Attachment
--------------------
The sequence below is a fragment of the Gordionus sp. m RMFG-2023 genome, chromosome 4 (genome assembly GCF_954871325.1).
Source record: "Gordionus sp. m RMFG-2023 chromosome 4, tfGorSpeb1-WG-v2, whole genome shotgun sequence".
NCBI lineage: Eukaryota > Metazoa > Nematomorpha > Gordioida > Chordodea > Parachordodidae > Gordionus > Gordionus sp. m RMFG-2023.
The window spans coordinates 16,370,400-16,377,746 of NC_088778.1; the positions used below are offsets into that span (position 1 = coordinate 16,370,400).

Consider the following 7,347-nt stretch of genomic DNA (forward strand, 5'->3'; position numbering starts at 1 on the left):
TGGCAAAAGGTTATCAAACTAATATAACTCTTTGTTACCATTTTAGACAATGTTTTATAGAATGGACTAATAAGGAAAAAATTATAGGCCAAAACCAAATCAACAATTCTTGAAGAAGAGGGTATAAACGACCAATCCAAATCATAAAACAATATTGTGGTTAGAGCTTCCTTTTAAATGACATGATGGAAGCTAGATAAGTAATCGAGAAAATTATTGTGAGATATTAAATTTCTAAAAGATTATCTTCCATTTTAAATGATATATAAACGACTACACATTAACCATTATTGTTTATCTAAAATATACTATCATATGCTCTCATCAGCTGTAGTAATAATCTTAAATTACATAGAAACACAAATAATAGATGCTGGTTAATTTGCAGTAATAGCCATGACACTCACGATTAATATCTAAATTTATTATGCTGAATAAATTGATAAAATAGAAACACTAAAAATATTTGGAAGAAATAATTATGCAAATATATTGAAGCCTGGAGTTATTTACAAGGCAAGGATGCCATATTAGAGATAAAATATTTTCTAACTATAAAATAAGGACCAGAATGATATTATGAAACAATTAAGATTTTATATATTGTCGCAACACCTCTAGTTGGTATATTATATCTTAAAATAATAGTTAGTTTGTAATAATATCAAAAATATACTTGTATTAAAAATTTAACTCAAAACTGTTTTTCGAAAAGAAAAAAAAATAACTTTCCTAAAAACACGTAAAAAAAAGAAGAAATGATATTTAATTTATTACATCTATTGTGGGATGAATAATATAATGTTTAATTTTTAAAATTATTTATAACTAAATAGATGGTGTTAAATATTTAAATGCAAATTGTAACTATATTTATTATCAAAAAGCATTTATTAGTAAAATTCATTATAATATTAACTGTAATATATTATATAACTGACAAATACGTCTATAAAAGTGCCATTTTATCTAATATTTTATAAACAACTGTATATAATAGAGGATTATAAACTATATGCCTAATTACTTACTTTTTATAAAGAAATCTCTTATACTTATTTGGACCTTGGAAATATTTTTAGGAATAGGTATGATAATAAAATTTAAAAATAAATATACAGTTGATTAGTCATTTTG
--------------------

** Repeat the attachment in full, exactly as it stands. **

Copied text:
The sequence below is a fragment of the Gordionus sp. m RMFG-2023 genome, chromosome 4 (genome assembly GCF_954871325.1).
Source record: "Gordionus sp. m RMFG-2023 chromosome 4, tfGorSpeb1-WG-v2, whole genome shotgun sequence".
NCBI lineage: Eukaryota > Metazoa > Nematomorpha > Gordioida > Chordodea > Parachordodidae > Gordionus > Gordionus sp. m RMFG-2023.
The window spans coordinates 16,370,400-16,377,746 of NC_088778.1; the positions used below are offsets into that span (position 1 = coordinate 16,370,400).

Consider the following 7,347-nt stretch of genomic DNA (forward strand, 5'->3'; position numbering starts at 1 on the left):
TGGCAAAAGGTTATCAAACTAATATAACTCTTTGTTACCATTTTAGACAATGTTTTATAGAATGGACTAATAAGGAAAAAATTATAGGCCAAAACCAAATCAACAATTCTTGAAGAAGAGGGTATAAACGACCAATCCAAATCATAAAACAATATTGTGGTTAGAGCTTCCTTTTAAATGACATGATGGAAGCTAGATAAGTAATCGAGAAAATTATTGTGAGATATTAAATTTCTAAAAGATTATCTTCCATTTTAAATGATATATAAACGACTACACATTAACCATTATTGTTTATCTAAAATATACTATCATATGCTCTCATCAGCTGTAGTAATAATCTTAAATTACATAGAAACACAAATAATAGATGCTGGTTAATTTGCAGTAATAGCCATGACACTCACGATTAATATCTAAATTTATTATGCTGAATAAATTGATAAAATAGAAACACTAAAAATATTTGGAAGAAATAATTATGCAAATATATTGAAGCCTGGAGTTATTTACAAGGCAAGGATGCCATATTAGAGATAAAATATTTTCTAACTATAAAATAAGGACCAGAATGATATTATGAAACAATTAAGATTTTATATATTGTCGCAACACCTCTAGTTGGTATATTATATCTTAAAATAATAGTTAGTTTGTAATAATATCAAAAATATACTTGTATTAAAAATTTAACTCAAAACTGTTTTTCGAAAAGAAAAAAAAATAACTTTCCTAAAAACACGTAAAAAAAAGAAGAAATGATATTTAATTTATTACATCTATTGTGGGATGAATAATATAATGTTTAATTTTTAAAATTATTTATAACTAAATAGATGGTGTTAAATATTTAAATGCAAATTGTAACTATATTTATTATCAAAAAGCATTTATTAGTAAAATTCATTATAATATTAACTGTAATATATTATATAACTGACAAATACGTCTATAAAAGTGCCATTTTATCTAATATTTTATAAACAACTGTATATAATAGAGGATTATAAACTATATGCCTAATTACTTACTTTTTATAAAGAAATCTCTTATACTTATTTGGACCTTGGAAATATTTTTAGGAATAGGTATGATAATAAAATTTAAAAATAAATATACAGTTGATTAGTCATTTTG